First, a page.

10 Books You Should Read Immediately If You Want To Be The Biggest Snob At The Cineplex
The fall/winter movie season is pretentious enough in its own right. It practically groans under the weight of its own self-seriousness. Between desperate Oscar-baiting and, well, frantic Oscar-baiting, you’ll be hard-pressed to find a major studio release that doesn’t take itself too seriously. Do them one better, I say. Out-pompous them. For what satisfaction more searing? What shiver of snobbery more rewarding than the one you get after pushing your glasses up your nose and sighing, heavily, “the book was better.” Here are 10 great books to get you there this fall.
Romeo and Juliet (October 11th): If you haven’t already read Shakespeare’s play (or at least seen it performed) then I don’t even know what you are doing here. But the reason you must read/see it before you go watch this CW version is so you can join me in raging (RAGING) against Julian Fellowes who had the unmitigated gall to change some of the bard’s language. These lines: “We shall take action when we may and strike while the iron is hot!”/”The best intentions pave the way to hell.”/”The prince’s kindness is a golden ax that cuts my head off.” None of them Shakespeare. None of them welcome.
Twelve Years A Slave (October 18th): This should be the heaviest literary hitter of the fall and is running right behind Gravity in the “must see to impress people at dinner parties” race. Check out Solomon Northup’s book first for extra holier-than-thou cred.
Carrie (October 18th): Oh sure, it’s pulp. But think how much BETTER that will make your lit. snit fit. “Well I don’t think that was King’s intention at all. Anyway, the pig blood spatter is far more poetic when you read it on the page.”
Ender’s Game (November 1st): Oh, sure, most of you have already read this sci-fi/fantasy classic. But did you know the movie will also be covering plot lines from Ender’s Shadow? You didn’t? Well get cracking! But, ah, get your copy from the library so as not to send any more money Orson Scott Card’s way. Okay?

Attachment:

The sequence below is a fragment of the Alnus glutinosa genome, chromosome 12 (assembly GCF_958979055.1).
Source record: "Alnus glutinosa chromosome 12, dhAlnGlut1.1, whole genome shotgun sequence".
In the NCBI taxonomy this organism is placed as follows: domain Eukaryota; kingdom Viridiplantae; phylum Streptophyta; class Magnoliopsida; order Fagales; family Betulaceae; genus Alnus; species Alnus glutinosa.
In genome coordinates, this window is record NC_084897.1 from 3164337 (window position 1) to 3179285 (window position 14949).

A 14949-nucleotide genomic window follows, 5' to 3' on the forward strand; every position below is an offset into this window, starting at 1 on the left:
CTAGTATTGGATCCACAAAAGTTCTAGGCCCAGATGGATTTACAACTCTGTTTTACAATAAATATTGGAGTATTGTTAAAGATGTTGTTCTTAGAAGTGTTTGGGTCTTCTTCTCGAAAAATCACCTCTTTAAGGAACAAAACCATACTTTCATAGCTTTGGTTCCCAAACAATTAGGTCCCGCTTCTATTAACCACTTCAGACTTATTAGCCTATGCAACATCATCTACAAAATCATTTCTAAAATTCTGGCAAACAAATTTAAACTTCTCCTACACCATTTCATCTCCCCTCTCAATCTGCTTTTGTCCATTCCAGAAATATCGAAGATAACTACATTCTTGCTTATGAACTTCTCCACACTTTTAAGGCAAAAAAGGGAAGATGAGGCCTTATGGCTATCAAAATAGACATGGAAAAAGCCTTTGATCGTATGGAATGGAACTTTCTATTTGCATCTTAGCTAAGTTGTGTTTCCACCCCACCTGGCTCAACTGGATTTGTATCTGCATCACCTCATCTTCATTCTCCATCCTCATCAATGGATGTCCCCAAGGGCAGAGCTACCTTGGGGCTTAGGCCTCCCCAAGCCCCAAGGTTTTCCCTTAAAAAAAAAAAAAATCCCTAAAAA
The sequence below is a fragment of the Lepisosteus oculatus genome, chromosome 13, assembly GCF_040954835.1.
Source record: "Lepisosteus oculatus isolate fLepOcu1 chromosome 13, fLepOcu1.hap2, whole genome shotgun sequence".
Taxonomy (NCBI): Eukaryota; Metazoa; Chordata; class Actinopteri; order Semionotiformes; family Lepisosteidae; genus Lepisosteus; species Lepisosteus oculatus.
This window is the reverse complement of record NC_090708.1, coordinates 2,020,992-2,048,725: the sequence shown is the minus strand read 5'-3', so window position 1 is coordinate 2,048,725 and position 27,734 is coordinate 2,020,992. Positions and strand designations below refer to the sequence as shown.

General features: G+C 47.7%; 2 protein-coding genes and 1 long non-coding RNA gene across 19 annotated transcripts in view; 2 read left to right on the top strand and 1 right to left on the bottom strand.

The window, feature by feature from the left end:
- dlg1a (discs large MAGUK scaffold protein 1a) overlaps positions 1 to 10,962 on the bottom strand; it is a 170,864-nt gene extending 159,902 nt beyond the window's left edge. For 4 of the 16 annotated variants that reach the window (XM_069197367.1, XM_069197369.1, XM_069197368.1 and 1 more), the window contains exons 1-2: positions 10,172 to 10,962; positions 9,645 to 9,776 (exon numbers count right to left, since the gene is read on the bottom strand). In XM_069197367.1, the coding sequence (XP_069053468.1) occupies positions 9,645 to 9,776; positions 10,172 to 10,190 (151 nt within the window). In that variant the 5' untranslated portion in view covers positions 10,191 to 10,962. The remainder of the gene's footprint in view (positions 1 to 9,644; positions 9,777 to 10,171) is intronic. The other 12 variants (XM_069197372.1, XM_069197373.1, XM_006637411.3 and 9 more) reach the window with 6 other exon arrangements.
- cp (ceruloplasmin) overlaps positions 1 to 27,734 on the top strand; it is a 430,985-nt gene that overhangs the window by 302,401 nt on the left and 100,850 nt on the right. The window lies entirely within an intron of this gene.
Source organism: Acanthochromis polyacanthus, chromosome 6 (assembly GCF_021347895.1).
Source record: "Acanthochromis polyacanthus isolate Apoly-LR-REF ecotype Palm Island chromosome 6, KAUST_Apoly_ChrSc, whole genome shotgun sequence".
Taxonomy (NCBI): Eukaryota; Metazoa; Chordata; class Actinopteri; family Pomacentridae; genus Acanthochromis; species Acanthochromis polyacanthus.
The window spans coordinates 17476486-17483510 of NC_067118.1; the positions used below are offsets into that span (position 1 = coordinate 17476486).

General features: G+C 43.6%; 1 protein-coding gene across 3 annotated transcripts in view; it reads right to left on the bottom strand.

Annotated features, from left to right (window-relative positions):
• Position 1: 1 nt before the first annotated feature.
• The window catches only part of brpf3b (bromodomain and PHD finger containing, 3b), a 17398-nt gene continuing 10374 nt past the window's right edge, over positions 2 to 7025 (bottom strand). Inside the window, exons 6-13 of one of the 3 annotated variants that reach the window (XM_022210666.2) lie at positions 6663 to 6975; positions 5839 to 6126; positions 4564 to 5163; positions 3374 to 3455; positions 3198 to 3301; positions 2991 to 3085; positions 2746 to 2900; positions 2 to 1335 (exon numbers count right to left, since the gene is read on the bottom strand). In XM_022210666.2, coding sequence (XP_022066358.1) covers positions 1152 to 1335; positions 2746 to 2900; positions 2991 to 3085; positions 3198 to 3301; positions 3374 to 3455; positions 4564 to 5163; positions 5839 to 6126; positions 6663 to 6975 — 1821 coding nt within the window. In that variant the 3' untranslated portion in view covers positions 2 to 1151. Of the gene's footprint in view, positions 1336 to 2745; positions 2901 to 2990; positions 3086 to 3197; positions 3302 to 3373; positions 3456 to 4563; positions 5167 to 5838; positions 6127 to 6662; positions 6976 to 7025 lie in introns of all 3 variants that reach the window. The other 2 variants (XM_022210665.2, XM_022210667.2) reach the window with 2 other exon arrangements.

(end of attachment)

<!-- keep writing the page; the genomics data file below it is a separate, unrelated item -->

The Book Thief (November 8th): One of the most brilliant books on the Holocaust in the last decade. The movie is guaranteed to jerk the tears right out of your snobbish face. “What’s that?” you sneer. “Based on a children’s book?” Don’t fret my pretentious pets, we already covered this on Monday. It’s okay to read kids books.
The Wolf Of Wall Street (November 15): Reading Jordan Belfort’s memoir will allow you just the right amount of liberal hauteur to dismiss of all Wall Street as nothing but a pack of criminals. The movie itself is sure to be a fantastic opportunity for Leonardo DiCaprio to sink his fangs into the scenery. Think Shattered Glass meets Catch Me If You Can meets, well, Wall Street.
Mandela: Long Walk To Freedom (November 29): Should we just give Idris Elba the Oscar now and be done with it? Oh, think of your smarmy glee on Oscar night when you’re able to declare, “Elba really did capture the spirit of Mandela’s memoir. Oh braaaavo.”
The Monuments Men (December 18th): The full title of this book is The Monuments Men: Allied Heroes, Nazi Thieves, and The Greatest Treasure Hunt In History. Did you already get your dad a present for Christmas? No? Well here you go. You’re welcome. But read it yourself first and be sure to clue in your fellow moviegoers on the important historical facts Clooney missed and weigh in on the accuracy of Matt Damon’s jaunty cap.
Jack Ryan: Shadow Recruit (December 25th): If you haven’t read a Tom Clancy novel in your life, now is the time. Oh, sure, he’s considered lowbrow. But he’s classic lowbrow. And since Clancy just passed away, this would be the perfect opportunity to pay him homage…and judge the hell out of Chris Pine.
The Secret Life Of Walter Mitty (December 25th): After seeing the trailer, I’ve made a complete reversal on this film. Ben Stiller might just pull off the Stranger Than Fiction/dreamy vibe. But I’ll still be judging it against both Danny Kaye and Thurber’s story. I encourage you to do the same, beautiful dreamers and fellow snobs. I encourage you to do the same.